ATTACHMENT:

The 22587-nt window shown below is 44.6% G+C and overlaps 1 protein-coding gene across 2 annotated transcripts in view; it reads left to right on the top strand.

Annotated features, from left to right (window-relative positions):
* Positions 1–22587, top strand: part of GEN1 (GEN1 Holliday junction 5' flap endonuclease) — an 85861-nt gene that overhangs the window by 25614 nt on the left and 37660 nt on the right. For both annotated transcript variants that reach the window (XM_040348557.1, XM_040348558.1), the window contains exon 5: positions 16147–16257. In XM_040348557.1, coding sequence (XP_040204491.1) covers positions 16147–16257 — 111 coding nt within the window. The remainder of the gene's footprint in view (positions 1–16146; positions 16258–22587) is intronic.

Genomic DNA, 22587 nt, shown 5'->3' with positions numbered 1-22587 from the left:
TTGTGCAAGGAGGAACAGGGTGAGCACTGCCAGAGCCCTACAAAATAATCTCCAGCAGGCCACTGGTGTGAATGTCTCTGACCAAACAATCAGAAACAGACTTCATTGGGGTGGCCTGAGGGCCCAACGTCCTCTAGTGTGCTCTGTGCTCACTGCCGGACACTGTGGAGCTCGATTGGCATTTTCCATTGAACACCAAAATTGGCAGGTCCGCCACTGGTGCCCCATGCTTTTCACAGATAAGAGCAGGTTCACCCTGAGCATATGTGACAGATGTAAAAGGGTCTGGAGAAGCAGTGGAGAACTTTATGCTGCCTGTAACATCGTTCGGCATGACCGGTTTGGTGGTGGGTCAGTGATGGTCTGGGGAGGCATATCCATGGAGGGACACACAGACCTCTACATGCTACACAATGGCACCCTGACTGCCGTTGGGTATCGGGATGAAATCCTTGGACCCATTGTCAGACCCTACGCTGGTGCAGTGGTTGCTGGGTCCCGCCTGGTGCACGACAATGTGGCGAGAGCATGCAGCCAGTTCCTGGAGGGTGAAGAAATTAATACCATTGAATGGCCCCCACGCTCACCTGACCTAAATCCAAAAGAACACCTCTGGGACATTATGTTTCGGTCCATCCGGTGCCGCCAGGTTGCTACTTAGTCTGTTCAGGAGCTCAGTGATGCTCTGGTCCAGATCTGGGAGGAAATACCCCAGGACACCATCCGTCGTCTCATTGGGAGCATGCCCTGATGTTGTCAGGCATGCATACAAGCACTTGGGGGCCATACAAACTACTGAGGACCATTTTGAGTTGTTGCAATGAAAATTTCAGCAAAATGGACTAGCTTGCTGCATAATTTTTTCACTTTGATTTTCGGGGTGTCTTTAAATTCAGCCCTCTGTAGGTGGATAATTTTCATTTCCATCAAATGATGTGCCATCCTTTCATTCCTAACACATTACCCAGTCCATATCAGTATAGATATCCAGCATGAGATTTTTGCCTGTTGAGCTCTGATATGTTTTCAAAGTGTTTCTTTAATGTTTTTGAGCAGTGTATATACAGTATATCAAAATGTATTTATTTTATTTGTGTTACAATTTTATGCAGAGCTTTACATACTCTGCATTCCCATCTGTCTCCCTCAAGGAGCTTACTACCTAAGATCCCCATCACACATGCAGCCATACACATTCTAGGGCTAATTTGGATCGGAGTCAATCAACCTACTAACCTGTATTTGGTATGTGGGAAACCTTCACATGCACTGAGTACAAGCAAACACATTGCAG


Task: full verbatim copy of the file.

The 22587-nt window shown below is 44.6% G+C and overlaps 1 protein-coding gene across 2 annotated transcripts in view; it reads left to right on the top strand.

Annotated features, from left to right (window-relative positions):
* Positions 1–22587, top strand: part of GEN1 (GEN1 Holliday junction 5' flap endonuclease) — an 85861-nt gene that overhangs the window by 25614 nt on the left and 37660 nt on the right. For both annotated transcript variants that reach the window (XM_040348557.1, XM_040348558.1), the window contains exon 5: positions 16147–16257. In XM_040348557.1, coding sequence (XP_040204491.1) covers positions 16147–16257 — 111 coding nt within the window. The remainder of the gene's footprint in view (positions 1–16146; positions 16258–22587) is intronic.

Genomic DNA, 22587 nt, shown 5'->3' with positions numbered 1-22587 from the left:
TTGTGCAAGGAGGAACAGGGTGAGCACTGCCAGAGCCCTACAAAATAATCTCCAGCAGGCCACTGGTGTGAATGTCTCTGACCAAACAATCAGAAACAGACTTCATTGGGGTGGCCTGAGGGCCCAACGTCCTCTAGTGTGCTCTGTGCTCACTGCCGGACACTGTGGAGCTCGATTGGCATTTTCCATTGAACACCAAAATTGGCAGGTCCGCCACTGGTGCCCCATGCTTTTCACAGATAAGAGCAGGTTCACCCTGAGCATATGTGACAGATGTAAAAGGGTCTGGAGAAGCAGTGGAGAACTTTATGCTGCCTGTAACATCGTTCGGCATGACCGGTTTGGTGGTGGGTCAGTGATGGTCTGGGGAGGCATATCCATGGAGGGACACACAGACCTCTACATGCTACACAATGGCACCCTGACTGCCGTTGGGTATCGGGATGAAATCCTTGGACCCATTGTCAGACCCTACGCTGGTGCAGTGGTTGCTGGGTCCCGCCTGGTGCACGACAATGTGGCGAGAGCATGCAGCCAGTTCCTGGAGGGTGAAGAAATTAATACCATTGAATGGCCCCCACGCTCACCTGACCTAAATCCAAAAGAACACCTCTGGGACATTATGTTTCGGTCCATCCGGTGCCGCCAGGTTGCTACTTAGTCTGTTCAGGAGCTCAGTGATGCTCTGGTCCAGATCTGGGAGGAAATACCCCAGGACACCATCCGTCGTCTCATTGGGAGCATGCCCTGATGTTGTCAGGCATGCATACAAGCACTTGGGGGCCATACAAACTACTGAGGACCATTTTGAGTTGTTGCAATGAAAATTTCAGCAAAATGGACTAGCTTGCTGCATAATTTTTTCACTTTGATTTTCGGGGTGTCTTTAAATTCAGCCCTCTGTAGGTGGATAATTTTCATTTCCATCAAATGATGTGCCATCCTTTCATTCCTAACACATTACCCAGTCCATATCAGTATAGATATCCAGCATGAGATTTTTGCCTGTTGAGCTCTGATATGTTTTCAAAGTGTTTCTTTAATGTTTTTGAGCAGTGTATATACAGTATATCAAAATGTATTTATTTTATTTGTGTTACAATTTTATGCAGAGCTTTACATACTCTGCATTCCCATCTGTCTCCCTCAAGGAGCTTACTACCTAAGATCCCCATCACACATGCAGCCATACACATTCTAGGGCTAATTTGGATCGGAGTCAATCAACCTACTAACCTGTATTTGGTATGTGGGAAACCTTCACATGCACTGAGTACAAGCAAACACATTGCAG